The Mid-Autumn Festival is by far our most favourite of all Chinese festivals.
Next to the Spring Festival or “Chun jie”, which marks the celebration of Chinese New Year, the Mid-Autumn Festival or “Zhongqiu jie” is the second most significant holiday of the Chinese lunar calendar. Also known as the Moon Festival, the Mid-Autumn Festival claims a history dating back thousands of years, becoming a popular celebration for the lunar harvest in the early Tang Dynasty period.
Romantic stories attached to this festival abound in Chinese mythology because of course, isn’t La Luna a symbol of romance in cultures all over the world?
Here’s our favourite story: A celestial husband and his wife were banished from the emperor’s court due to jealousy over the wife’s beauty. Anxious to return to court, the husband obeys when the emperor sends him on a mission; mission completed, the emperor rewards the husband with a pill for eternal life and boundless energy. The wife finds the pill by accident and consumes it; when the husband returns, she flees, afraid for her husband’s anger, and reaches the moon, where she coughs out the remainder of the pill. Unable to reach her, the husband asks for another pill to be made while he makes a home for himself in the sun. Unfortunately, the new pill is of extremely limited quantity, such that the husband from the sun can only visit his wife on the moon once a year. Which is why, legends say – the moon is at its roundest and brightest during Mid-Autumn Festival, reflecting the happiness of a reunited couple.
Romantic fairy tales aside, my own reasons for liking this festival best are simply personal and subjective…
In the days leading to the festival, we are entranced by the sight of little kids clutching little lanterns in their little hands,out for moon-gazing walks with their parents.
Athough they pack on calories with a punch, we do enjoy eating mooncakes! Mooncakes are the round-shaped sweet pastries which make popular gifts during this festival. These days, not only bakeshops, restaurants and hotels make a bundle on selling mooncakes but also Starbucks, Haagen Daazs – and even Angry Birds! – are getting into the mooncakes act too.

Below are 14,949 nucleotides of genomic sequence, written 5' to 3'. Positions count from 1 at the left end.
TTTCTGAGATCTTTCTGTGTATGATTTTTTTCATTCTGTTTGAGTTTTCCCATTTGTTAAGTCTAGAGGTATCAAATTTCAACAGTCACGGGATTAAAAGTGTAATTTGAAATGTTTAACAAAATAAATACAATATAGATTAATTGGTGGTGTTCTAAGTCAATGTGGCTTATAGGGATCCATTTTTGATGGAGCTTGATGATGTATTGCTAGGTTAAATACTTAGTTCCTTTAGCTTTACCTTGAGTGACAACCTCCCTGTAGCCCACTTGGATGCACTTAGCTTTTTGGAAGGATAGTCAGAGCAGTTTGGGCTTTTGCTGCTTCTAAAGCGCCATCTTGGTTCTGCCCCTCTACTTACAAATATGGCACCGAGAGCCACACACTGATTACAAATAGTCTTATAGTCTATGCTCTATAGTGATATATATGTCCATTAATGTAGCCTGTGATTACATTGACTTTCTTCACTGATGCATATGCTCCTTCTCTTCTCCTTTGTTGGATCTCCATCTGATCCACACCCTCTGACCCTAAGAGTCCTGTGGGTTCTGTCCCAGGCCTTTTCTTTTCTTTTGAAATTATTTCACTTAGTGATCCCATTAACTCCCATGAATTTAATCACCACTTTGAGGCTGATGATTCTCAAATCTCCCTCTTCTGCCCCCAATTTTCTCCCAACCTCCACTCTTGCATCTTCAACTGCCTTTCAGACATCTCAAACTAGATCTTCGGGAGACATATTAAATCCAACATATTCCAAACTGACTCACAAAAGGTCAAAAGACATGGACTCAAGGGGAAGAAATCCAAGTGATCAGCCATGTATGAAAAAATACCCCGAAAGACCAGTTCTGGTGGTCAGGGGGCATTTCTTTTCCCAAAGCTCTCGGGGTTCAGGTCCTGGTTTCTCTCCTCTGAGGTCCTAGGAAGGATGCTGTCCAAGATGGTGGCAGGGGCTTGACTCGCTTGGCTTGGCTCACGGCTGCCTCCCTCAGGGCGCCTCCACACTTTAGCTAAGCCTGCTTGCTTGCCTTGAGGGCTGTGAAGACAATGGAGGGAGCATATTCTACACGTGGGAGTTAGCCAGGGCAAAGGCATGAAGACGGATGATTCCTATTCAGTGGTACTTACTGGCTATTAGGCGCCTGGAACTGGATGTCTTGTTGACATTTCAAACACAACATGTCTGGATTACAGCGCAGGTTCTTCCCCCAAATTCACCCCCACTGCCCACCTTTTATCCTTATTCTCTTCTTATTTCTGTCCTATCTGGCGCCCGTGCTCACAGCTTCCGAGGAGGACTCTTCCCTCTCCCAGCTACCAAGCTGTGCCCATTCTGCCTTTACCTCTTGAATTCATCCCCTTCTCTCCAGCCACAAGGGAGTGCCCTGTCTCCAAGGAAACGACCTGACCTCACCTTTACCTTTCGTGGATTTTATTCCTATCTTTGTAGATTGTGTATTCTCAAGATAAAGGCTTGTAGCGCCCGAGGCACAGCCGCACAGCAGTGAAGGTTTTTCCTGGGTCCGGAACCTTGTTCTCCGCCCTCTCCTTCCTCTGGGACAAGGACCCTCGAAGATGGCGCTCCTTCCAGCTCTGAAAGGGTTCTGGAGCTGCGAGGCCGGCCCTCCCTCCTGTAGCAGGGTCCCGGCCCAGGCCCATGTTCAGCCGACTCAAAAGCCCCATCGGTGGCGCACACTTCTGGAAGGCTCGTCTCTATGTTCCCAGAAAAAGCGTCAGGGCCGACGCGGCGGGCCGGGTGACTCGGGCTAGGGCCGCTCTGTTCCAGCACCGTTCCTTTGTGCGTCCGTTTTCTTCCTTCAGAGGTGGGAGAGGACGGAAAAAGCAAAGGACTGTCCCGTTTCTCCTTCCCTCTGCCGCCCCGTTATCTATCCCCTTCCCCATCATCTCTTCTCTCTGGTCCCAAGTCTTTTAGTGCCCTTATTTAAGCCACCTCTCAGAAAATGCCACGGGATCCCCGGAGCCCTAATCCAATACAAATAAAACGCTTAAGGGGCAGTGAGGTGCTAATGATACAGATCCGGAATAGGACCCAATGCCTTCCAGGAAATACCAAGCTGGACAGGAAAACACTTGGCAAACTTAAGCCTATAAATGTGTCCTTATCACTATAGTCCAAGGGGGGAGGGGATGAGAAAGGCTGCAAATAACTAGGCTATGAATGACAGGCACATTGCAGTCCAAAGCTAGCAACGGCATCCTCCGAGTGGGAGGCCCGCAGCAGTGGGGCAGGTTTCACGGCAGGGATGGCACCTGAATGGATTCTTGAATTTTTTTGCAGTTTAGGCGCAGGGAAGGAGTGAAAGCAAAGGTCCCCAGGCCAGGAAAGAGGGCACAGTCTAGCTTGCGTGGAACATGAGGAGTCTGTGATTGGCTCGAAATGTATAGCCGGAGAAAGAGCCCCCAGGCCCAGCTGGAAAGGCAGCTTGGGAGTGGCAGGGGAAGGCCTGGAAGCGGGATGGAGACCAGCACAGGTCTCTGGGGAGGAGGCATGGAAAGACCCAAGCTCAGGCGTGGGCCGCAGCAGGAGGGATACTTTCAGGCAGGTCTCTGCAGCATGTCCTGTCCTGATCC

We are captivated by the colourful festive lanterns festooned all over the city. The ones in the residential compound where we live here in Guangzhou are especially beautiful, and even more magical at night.
And lastly, unlike the Spring Festival, which occurs when winter is at its most severe and spring seems to be an illusory dream, the Mid-Autumn Festival happens when weather in China is at its finest. You can be in Beijing, Shanghai or Guangzhou and during Mid-Autumn, the weather always seems to be on the cusp between summer’s end and winter’s beginnings. The sun shining gloriously through the day and the full bright moon gleaming at night, just a hint of chill in the air, making it a sheer joy to be outdoors. Perfect weather indeed for moon-gazing!
This year, the Mid-Autumn Festival falls right on the eve of the Chinese National Day holidays, making it an extraordinarily special celebration for the Chinese…as well as for the rest of us, as we all anticipate a week-long holiday. Woot woot, y’all!
We could feel almost palpable excitement in the air, in supermarkets as people rushed to buy gifts for loved ones, in the train station as throngs prepared to journey home to visit families, and even in our compound as kids dashed home on the last day of school before a week’s break, their faces colourfully painted and bringing makeshift paper lanterns home after school celebrations.
So, The Bamboo Stiletto is off as well, on a short break with Herr Hubby, my dear Stiletto-istas. We’ll be in touch again in a couple of days with a holiday dispatch!
Until then, my fondest wishes for “Zhongqiu jie kuai le!!!”...a Happy & Fabulous Mid-Autumn Festival to you and your loved ones!!!